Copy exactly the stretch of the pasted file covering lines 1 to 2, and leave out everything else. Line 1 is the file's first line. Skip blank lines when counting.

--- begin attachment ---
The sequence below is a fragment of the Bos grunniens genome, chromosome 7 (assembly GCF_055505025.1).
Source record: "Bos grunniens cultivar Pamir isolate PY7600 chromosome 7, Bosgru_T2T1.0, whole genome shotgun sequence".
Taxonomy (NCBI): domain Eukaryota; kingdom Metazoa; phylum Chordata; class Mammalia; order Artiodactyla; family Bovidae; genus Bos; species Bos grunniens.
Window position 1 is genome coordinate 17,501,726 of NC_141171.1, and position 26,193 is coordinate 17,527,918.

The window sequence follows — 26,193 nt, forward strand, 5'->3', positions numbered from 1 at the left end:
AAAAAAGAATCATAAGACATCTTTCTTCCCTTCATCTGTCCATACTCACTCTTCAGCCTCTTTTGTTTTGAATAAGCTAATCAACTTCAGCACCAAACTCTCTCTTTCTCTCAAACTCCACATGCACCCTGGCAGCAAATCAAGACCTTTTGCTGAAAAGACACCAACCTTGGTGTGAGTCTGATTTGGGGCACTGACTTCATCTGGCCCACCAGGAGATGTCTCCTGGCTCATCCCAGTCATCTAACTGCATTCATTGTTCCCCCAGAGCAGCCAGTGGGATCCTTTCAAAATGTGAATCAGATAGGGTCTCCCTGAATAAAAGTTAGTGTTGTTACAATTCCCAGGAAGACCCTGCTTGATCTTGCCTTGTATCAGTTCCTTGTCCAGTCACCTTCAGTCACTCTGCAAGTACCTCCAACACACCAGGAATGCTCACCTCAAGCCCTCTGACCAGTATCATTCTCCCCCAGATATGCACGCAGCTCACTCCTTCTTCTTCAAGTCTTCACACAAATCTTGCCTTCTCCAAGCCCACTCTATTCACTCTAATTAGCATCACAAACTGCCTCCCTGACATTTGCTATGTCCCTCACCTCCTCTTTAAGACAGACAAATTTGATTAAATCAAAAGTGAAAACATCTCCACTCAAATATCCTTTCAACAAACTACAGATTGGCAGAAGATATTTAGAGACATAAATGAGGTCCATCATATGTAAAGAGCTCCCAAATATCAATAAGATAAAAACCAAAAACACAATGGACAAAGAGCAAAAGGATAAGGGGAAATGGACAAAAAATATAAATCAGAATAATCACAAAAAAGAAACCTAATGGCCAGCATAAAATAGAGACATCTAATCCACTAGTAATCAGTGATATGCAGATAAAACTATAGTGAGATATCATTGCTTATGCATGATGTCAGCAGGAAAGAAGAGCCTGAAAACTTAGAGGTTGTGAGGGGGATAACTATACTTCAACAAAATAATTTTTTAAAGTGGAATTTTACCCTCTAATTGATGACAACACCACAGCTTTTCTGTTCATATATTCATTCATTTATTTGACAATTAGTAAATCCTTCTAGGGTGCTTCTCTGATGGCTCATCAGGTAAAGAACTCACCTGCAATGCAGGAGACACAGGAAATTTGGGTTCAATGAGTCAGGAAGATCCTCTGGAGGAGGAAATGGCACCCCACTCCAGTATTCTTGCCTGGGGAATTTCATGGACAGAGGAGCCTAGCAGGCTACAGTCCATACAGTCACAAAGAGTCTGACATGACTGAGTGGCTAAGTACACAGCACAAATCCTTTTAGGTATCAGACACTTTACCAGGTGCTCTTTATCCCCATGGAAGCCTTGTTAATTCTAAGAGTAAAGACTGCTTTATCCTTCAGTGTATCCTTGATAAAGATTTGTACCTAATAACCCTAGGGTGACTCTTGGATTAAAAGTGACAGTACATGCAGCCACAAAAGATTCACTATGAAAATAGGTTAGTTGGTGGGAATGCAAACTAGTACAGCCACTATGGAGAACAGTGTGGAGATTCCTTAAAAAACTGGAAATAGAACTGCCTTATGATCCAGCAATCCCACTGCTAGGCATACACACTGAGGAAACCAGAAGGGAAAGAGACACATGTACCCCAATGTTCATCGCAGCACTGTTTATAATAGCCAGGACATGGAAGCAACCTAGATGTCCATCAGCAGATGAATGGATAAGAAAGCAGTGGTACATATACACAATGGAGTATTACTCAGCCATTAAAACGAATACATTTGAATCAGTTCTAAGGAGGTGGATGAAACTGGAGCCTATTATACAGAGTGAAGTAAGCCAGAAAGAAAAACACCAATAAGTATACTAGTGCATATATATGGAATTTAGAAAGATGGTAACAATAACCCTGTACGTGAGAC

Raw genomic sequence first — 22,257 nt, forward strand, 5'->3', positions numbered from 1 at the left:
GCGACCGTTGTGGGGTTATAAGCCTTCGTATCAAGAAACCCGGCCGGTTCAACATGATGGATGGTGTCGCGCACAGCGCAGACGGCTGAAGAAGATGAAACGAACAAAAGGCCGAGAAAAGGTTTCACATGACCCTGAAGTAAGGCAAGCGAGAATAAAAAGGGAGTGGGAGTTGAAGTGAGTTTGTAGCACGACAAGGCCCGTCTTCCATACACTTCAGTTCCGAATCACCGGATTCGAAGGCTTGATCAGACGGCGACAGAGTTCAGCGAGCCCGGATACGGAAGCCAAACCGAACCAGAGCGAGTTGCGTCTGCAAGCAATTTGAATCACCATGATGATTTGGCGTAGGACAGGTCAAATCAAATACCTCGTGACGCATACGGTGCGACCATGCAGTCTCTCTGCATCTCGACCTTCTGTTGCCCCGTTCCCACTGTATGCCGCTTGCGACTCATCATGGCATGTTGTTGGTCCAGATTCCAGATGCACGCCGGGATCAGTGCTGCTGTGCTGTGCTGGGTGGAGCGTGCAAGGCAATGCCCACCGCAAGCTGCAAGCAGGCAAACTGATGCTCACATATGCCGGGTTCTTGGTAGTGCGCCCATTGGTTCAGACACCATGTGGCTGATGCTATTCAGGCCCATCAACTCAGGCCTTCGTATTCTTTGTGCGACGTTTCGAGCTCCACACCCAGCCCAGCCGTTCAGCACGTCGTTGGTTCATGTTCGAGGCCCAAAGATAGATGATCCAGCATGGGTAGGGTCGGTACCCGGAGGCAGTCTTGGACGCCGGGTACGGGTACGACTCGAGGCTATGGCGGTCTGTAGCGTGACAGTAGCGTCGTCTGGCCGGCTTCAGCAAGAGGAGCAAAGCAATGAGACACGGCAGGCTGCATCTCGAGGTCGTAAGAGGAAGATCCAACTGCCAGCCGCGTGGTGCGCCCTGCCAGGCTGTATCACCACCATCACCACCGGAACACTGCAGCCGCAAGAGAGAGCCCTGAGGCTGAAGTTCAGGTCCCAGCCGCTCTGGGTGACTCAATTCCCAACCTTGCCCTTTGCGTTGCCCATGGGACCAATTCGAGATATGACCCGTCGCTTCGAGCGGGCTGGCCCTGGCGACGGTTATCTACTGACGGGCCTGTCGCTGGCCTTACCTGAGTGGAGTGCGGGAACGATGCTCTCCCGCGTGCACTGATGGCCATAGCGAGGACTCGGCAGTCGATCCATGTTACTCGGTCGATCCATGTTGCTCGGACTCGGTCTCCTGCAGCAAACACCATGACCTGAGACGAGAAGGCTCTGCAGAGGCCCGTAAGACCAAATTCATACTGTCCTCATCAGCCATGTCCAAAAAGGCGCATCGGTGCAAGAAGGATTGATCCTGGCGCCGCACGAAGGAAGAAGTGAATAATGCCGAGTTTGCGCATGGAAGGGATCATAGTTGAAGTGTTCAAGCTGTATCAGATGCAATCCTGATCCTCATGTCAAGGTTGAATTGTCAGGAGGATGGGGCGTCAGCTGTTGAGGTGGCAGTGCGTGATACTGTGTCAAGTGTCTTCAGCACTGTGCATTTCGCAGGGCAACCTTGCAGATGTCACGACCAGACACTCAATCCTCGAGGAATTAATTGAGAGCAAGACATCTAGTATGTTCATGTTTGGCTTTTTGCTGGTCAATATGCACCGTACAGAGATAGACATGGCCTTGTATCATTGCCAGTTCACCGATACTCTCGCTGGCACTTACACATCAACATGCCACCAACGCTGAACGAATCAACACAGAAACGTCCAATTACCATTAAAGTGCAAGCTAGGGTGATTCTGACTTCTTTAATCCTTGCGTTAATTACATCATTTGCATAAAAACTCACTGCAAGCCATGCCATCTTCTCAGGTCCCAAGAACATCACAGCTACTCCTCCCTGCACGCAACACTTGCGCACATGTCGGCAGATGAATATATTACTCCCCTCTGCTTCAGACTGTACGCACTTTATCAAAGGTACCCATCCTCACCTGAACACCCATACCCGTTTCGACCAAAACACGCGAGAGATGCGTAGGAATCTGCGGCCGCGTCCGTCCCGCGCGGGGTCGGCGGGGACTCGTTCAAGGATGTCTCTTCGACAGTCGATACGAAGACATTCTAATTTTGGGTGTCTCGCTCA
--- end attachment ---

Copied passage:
The sequence below is a fragment of the Bos grunniens genome, chromosome 7 (assembly GCF_055505025.1).
Source record: "Bos grunniens cultivar Pamir isolate PY7600 chromosome 7, Bosgru_T2T1.0, whole genome shotgun sequence".